A conceited person is one who is egoistic and thinks highly of himself/herself. He/she may have good reason to be so because he/she has some outstanding qualities, but still, this person needs to learn humility. There are two types of conceited people: those who are self-confident but not arrogant, and those who are arrogant but not self-confident.
What does a self-confident person say about himself/herself? He/she says that he/she has strong beliefs, courage, and confidence in himself/herself. A self-confident person knows what he/she wants and goes after it with all his/her might. These are some examples of self-confident people: Gandhi, Lincoln, Michael Jordan, and Steve Jobs.
1. behaving in a way that avoids calling attention to or making oneself apparent to others, as by keeping one's presence or voice silent; modest. He has a self-effacing style.
2. not asserting or demanding one's rights or opinions, especially when doing so might make others feel uncomfortable; give another person the opportunity to take charge.
3. lacking spirit; spirited; bold.
4. (of an organization) acting or functioning without excessive concern for personal gain.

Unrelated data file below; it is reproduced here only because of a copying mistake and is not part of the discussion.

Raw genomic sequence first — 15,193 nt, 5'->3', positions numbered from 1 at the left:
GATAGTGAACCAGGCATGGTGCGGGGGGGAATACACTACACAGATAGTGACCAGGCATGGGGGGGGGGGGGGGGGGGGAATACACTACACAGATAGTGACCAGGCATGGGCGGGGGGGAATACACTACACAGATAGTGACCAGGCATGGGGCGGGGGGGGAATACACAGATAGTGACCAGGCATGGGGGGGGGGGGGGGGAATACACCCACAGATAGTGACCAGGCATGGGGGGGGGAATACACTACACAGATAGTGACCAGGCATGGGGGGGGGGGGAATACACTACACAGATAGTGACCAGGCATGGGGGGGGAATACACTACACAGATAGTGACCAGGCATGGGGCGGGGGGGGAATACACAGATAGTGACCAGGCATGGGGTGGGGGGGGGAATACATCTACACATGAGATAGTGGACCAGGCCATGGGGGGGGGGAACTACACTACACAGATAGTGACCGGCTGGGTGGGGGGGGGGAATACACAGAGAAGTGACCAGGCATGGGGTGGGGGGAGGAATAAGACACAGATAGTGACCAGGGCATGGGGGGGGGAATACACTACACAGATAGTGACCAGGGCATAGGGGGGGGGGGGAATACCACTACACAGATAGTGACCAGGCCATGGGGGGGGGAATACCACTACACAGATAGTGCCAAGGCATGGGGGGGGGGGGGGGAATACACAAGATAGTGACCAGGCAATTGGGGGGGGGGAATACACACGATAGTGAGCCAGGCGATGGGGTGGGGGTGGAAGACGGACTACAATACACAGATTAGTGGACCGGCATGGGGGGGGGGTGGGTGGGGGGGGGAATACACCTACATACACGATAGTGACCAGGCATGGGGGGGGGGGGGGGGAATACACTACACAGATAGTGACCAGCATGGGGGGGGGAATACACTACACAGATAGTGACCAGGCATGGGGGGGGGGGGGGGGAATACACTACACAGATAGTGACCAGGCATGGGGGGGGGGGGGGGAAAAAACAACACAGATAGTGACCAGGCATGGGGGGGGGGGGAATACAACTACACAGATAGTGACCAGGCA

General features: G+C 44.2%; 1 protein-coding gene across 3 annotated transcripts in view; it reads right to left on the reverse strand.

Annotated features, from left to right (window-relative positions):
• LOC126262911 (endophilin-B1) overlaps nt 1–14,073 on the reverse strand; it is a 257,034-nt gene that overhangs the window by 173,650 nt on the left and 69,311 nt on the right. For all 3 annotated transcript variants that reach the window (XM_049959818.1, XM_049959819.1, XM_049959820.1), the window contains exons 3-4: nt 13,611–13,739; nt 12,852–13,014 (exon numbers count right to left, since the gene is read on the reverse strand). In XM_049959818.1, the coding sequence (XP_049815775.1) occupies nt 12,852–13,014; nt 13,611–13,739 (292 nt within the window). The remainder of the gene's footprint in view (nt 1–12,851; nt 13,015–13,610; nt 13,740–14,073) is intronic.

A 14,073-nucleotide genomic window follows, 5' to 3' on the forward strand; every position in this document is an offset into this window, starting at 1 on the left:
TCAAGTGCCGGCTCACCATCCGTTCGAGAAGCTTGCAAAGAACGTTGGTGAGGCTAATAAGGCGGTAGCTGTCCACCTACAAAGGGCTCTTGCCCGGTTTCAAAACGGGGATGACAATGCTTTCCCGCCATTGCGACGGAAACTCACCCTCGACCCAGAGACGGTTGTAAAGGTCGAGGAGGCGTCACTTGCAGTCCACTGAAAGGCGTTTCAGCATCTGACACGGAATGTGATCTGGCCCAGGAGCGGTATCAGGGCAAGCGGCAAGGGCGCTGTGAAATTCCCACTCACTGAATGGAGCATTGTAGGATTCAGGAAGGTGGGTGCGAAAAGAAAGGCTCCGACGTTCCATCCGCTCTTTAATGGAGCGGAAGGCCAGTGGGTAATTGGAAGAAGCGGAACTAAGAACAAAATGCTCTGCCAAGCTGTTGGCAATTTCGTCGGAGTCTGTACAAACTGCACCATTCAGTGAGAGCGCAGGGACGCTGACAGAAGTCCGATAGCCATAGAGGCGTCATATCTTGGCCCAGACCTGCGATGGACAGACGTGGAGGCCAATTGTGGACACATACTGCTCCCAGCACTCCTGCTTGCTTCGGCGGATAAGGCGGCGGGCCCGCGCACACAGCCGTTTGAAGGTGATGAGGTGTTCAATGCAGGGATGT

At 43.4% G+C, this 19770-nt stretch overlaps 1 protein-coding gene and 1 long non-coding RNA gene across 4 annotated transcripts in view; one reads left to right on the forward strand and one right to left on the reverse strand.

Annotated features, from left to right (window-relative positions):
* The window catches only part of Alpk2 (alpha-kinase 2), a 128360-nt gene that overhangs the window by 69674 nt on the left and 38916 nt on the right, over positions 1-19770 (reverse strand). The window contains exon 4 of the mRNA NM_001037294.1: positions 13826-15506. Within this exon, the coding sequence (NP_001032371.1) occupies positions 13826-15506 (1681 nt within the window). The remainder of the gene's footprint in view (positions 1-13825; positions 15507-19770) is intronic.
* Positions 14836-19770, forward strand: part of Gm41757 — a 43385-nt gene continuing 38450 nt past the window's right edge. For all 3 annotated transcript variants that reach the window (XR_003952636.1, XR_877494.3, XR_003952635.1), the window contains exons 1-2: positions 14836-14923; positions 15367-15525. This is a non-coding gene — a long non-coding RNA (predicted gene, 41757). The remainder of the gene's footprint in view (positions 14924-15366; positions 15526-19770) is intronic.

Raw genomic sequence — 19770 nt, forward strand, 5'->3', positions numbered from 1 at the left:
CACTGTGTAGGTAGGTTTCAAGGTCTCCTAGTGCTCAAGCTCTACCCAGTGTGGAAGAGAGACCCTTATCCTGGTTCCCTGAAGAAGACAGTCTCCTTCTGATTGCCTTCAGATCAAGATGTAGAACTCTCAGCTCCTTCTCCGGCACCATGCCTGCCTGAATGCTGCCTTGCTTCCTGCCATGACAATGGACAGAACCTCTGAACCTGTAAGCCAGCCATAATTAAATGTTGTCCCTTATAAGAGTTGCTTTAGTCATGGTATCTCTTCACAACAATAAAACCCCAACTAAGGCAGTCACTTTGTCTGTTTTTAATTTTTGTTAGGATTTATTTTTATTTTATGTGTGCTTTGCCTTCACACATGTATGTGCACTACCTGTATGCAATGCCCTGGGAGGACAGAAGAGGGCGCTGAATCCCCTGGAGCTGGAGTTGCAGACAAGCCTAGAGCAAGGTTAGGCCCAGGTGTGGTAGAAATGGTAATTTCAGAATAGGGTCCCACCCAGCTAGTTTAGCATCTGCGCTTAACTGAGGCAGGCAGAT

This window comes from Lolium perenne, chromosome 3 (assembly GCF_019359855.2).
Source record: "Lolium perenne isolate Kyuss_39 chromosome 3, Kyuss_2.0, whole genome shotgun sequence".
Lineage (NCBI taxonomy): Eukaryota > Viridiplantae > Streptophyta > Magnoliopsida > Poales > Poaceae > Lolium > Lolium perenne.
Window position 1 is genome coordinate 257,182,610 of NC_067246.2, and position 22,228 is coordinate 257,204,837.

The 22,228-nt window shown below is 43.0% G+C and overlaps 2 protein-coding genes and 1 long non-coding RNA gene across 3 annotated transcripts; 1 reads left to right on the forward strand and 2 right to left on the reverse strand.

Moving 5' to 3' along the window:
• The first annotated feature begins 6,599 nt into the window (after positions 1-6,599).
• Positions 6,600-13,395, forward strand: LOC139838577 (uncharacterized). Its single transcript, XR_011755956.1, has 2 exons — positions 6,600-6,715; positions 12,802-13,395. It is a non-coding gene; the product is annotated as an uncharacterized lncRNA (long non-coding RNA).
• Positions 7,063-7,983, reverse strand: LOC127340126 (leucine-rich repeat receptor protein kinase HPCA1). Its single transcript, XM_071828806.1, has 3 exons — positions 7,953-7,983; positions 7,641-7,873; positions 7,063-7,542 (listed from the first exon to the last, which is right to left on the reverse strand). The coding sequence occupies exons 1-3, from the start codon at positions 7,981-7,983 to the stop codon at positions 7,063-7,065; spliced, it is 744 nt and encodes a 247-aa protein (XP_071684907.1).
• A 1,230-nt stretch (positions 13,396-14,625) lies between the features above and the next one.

5. describing a personality trait in which someone is aware of their own limitations and doesn't try to show them up by being overbearing or arrogant.
6. resembling something that is self-effacing; humble.
7. (of an action or instance) causing harm to oneself rather than to others; suicidal.
8. (of a behavior pattern) occurring frequently in individuals who have a strong sense of themselves; egoistic.
9. (of a psychological process) involving loss of interest or pleasure in previously enjoyable activities; depressive.
People who are conscientious tend to be efficient and structured, as opposed to easygoing and disorganized. They are self-disciplined, perform dutifully, and strive for achievement; their behavior is planned rather than spontaneous; and they are typically trustworthy. Such people value integrity and hard work and dislike changeability and dishonesty. They may be intolerant of those who are lazy or careless.
Conscientious people should not be confused with dedicated or diligent people. A conscientious person performs his or her duties faithfully, while a dedicated person gives his or her all in what he or she does. A diligent person makes an effort to complete tasks quickly but does not necessarily do a good job of them.
The most common trait among conscientious people is order. They like things to be done properly and often feel frustrated when this isn't the case. This tendency can also lead them to avoid certain situations because they think they will not be able to deal with them effectively if they arise.
Another characteristic commonly found among conscientious people is diligence. They try to accomplish as much as possible every day and never miss a deadline. This level of commitment usually leads to success since they don't take on more than they can handle.
Finally, they are usually honest people who expect the same from themselves.